The above leads on to a question I would like to ask you. What should the United States be doing if Russia’s real intent is to give Iran enough time to acquire nuclear weapons?

    P.S. You must have meant to write “Russia’s tack”, not “Russia’s tact”.

  3. Bob

    I would add that the US-Russia 123 agreement — which POTUS would have liked to have submitted, along with the US-India 123 agreement, to Congress ages ago — probably also has a little something to do with Moscow’s public shift in rhetoric.

    Russia has wanted to cut this nuclear deal with the US for the longest time, but Russian-Iranian nuclear and defense cooperation has been perhaps the biggest obstacle to this deal since the end of Bush 41.

    Given that the House already approved and referred to the Senate the late Tom Lantos’ bill, H.R. 1400 (which would block US nuclear deals with any government that assists Iran’s noncompliant nuclear program), POTUS needs Russia at least to appear like a government that sort of, kind of, sincerely cares about Iran’s nuclear noncompliance before he can punt the 123 to Congress.

    The truth is, though, that if Russia truly cared about Iran’s noncompliance with IAEA safeguards and UN Security Council resolutions, then it would have suspended all Russian-Iranian nuclear cooperation — Bushehr’s Russian-supplied LEU fuel rods, I’m looking especially at you — until Iran fully resolved the issues that led to noncompliance.

  4. Headline Junky (History)

    I’m pretty skeptical of the idea that the NIE did anything but undermine efforts to contain Iran’s program through diplomatic channels.

    As for Russia’s change in tune, notice that it came after it had completed delivery of uranium fuel to the Bushehr reactor, and coincided with the announcement by the Dept. of Commerce that Russia would no longer be excluded from direct uranium sales to American nuclear plants. Based on a back of the envelope calculation, the head of Rosatom estimated the deal to be worth $5-6 billion over the next ten years.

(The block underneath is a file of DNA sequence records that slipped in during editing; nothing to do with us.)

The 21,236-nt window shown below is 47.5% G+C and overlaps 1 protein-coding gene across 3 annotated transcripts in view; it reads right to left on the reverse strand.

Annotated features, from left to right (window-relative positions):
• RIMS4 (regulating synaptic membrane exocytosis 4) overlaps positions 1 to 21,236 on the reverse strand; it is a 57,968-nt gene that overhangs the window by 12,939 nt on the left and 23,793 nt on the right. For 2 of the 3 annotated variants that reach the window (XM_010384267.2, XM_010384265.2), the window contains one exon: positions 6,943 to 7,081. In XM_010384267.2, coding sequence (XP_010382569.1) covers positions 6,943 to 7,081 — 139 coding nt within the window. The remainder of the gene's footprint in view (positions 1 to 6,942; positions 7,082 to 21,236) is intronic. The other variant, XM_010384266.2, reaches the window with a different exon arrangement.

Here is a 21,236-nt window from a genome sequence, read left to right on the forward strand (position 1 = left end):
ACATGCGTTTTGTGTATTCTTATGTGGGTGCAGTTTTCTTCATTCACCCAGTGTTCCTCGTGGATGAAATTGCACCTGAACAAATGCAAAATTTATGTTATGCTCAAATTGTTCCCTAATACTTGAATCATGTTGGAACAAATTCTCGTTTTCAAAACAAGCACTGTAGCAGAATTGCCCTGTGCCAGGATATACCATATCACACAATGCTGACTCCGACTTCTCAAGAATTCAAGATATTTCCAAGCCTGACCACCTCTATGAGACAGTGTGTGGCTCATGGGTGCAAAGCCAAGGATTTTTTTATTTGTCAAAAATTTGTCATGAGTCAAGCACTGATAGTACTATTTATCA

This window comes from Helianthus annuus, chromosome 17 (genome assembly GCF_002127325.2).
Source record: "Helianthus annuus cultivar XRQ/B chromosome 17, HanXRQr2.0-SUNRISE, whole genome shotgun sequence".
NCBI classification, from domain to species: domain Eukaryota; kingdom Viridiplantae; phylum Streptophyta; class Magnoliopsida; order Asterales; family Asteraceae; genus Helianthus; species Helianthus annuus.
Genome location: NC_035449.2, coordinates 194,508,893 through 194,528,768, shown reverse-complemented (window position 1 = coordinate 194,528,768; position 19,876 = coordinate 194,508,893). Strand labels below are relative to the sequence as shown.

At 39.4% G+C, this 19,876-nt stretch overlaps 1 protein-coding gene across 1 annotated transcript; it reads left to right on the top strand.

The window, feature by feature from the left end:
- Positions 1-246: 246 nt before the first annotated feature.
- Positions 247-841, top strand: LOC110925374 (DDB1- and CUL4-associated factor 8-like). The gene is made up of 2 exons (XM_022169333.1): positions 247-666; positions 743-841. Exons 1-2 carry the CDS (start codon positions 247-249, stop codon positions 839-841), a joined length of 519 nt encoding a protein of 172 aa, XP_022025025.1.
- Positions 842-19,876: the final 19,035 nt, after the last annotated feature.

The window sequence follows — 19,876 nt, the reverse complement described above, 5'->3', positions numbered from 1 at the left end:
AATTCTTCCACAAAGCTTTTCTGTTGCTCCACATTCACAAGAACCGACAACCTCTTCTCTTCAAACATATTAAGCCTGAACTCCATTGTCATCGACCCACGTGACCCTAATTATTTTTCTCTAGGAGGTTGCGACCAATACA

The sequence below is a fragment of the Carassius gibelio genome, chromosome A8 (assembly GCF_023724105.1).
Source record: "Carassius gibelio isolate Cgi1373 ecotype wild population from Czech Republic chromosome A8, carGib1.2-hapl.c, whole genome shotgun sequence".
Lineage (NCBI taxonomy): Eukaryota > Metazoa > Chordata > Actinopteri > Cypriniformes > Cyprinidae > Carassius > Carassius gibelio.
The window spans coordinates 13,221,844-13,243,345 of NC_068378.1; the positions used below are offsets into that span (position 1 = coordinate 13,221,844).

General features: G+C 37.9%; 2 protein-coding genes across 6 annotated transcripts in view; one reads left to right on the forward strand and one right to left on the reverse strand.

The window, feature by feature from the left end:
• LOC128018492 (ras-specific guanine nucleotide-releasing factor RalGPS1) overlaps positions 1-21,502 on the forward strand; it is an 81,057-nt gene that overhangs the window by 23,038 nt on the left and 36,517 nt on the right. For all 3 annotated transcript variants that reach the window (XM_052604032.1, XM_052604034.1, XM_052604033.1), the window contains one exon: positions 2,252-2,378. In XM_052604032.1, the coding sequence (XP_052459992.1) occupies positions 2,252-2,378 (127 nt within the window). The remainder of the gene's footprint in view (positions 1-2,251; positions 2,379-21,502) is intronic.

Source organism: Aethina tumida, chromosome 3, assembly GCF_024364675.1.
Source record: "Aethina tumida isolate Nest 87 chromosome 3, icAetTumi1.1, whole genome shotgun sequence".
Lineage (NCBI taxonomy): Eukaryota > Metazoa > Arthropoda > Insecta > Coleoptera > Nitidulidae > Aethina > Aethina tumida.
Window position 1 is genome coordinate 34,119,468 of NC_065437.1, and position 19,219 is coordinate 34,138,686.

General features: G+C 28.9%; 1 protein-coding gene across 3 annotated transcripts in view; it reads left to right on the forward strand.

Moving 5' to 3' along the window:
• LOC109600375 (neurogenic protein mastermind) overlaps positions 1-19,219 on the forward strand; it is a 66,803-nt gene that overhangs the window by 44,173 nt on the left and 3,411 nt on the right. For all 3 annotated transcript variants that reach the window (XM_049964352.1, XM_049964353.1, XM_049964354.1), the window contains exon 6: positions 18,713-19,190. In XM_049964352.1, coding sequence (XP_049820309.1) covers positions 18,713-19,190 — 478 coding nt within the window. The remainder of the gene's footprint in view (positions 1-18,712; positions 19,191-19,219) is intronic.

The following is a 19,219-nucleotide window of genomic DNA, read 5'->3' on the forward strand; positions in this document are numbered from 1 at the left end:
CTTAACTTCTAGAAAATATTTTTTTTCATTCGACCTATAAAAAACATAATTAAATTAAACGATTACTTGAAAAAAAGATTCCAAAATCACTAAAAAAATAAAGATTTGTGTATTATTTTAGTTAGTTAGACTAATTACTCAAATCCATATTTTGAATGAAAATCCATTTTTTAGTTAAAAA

Their newfound opposition to Iran’s program is welcome, but I think it has more to do with mutually beneficial commercial interests than with the NIE.

  5. Anya Loukianova

    Andy,

    I think you make some really good points. In regards to the comments section, Russia’s interest in the 123 agreement is exagerrated and H.R. 1400 (with all due respect to the late Hon. Tom Lantos) was misguided. Frankly, congressional policy on Russian-Iranian cooperation has been out of date for quite some time now (vs. the executive approval of Russia’s agreement to take back spent fuel from Bushehr). Note, for instance, the recent fuss over DOE’s Initiatives for Proliferation Program, which is unfortunately likely to get cut because Congress fails to understand the transparent nature of what Russians institutes are doing in Iran and the importance of having safety systems at Bushehr courtesy of Russian institutes, among other things. In this sense, measuring whether the Russians care about Iranian noncompliance by Congressional standards (e.g. suspending all cooperation in Bushehr) is the wrong way to look at things. Russian-Iranian cooperation is a good way to glimpse at (and potentially impact) what the Iranians are doing as long as Russia continues to not go over the line.

  6. Andy Grotto (History)

    Good points, Bob and Headline Junky — nuclear cooperation would certainly sweeten a tit-for-tat arrangement. I doubt that’s what happened here though. The LEU deal was going to happen with or without Russian support for a new round of sanctions for simple supply and demand reasons. Russia has tons of SWU capacity (around 40% of the world total, according to some estimates), sells LEU at cut-rate prices, and American utilities want to purchase directly from Russia rather than go through USEC, the U.S. enrichment monopoly that receives Russian imports duty-free as part of the Megatons to Megawatts program. So why is this deal materializing now? Probably because in November the U.S. Court of Int’l Trade ordered the Department of Commerce to lift the anti-dumping duties that have been applied to Russian LEU imports for more than 15 years.

    On a 123 Agreement, there is firm Congressional opposition to it, much more so than for the India deal. Much of that opposition derives from Russia’s Iran policy, particularly Bushehr. Russian support for sanctions won’t change that opposition. Besides, Russian interest in a 123 Agreement is often way overstated — remember, they’ve renounced the idea that Russia would become the world’s dumping ground for spent fuel.